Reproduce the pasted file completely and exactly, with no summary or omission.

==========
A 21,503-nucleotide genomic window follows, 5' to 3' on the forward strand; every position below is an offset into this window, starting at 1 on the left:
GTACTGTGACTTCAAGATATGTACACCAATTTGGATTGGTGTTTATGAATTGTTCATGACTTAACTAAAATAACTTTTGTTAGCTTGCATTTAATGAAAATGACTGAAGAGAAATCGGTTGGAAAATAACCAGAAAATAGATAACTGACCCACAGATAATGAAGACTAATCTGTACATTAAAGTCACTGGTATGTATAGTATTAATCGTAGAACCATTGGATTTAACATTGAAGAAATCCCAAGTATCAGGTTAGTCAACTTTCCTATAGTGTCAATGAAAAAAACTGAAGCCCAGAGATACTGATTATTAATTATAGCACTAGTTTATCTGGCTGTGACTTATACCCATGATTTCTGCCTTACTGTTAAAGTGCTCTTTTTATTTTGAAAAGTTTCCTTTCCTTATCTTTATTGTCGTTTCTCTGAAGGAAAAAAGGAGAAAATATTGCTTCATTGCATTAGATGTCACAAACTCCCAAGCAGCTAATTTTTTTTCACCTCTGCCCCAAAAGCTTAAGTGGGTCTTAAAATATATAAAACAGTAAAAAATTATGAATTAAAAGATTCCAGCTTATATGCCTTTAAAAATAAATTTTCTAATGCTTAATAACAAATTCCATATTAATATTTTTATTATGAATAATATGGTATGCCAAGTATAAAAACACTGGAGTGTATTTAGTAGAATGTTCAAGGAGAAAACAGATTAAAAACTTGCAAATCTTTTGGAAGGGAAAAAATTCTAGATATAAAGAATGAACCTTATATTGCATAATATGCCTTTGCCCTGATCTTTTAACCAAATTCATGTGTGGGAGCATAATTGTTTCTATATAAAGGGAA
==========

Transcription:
A 21,503-nucleotide genomic window follows, 5' to 3' on the forward strand; every position below is an offset into this window, starting at 1 on the left:
GTACTGTGACTTCAAGATATGTACACCAATTTGGATTGGTGTTTATGAATTGTTCATGACTTAACTAAAATAACTTTTGTTAGCTTGCATTTAATGAAAATGACTGAAGAGAAATCGGTTGGAAAATAACCAGAAAATAGATAACTGACCCACAGATAATGAAGACTAATCTGTACATTAAAGTCACTGGTATGTATAGTATTAATCGTAGAACCATTGGATTTAACATTGAAGAAATCCCAAGTATCAGGTTAGTCAACTTTCCTATAGTGTCAATGAAAAAAACTGAAGCCCAGAGATACTGATTATTAATTATAGCACTAGTTTATCTGGCTGTGACTTATACCCATGATTTCTGCCTTACTGTTAAAGTGCTCTTTTTATTTTGAAAAGTTTCCTTTCCTTATCTTTATTGTCGTTTCTCTGAAGGAAAAAAGGAGAAAATATTGCTTCATTGCATTAGATGTCACAAACTCCCAAGCAGCTAATTTTTTTTCACCTCTGCCCCAAAAGCTTAAGTGGGTCTTAAAATATATAAAACAGTAAAAAATTATGAATTAAAAGATTCCAGCTTATATGCCTTTAAAAATAAATTTTCTAATGCTTAATAACAAATTCCATATTAATATTTTTATTATGAATAATATGGTATGCCAAGTATAAAAACACTGGAGTGTATTTAGTAGAATGTTCAAGGAGAAAACAGATTAAAAACTTGCAAATCTTTTGGAAGGGAAAAAATTCTAGATATAAAGAATGAACCTTATATTGCATAATATGCCTTTGCCCTGATCTTTTAACCAAATTCATGTGTGGGAGCATAATTGTTTCTATATAAAGGGAA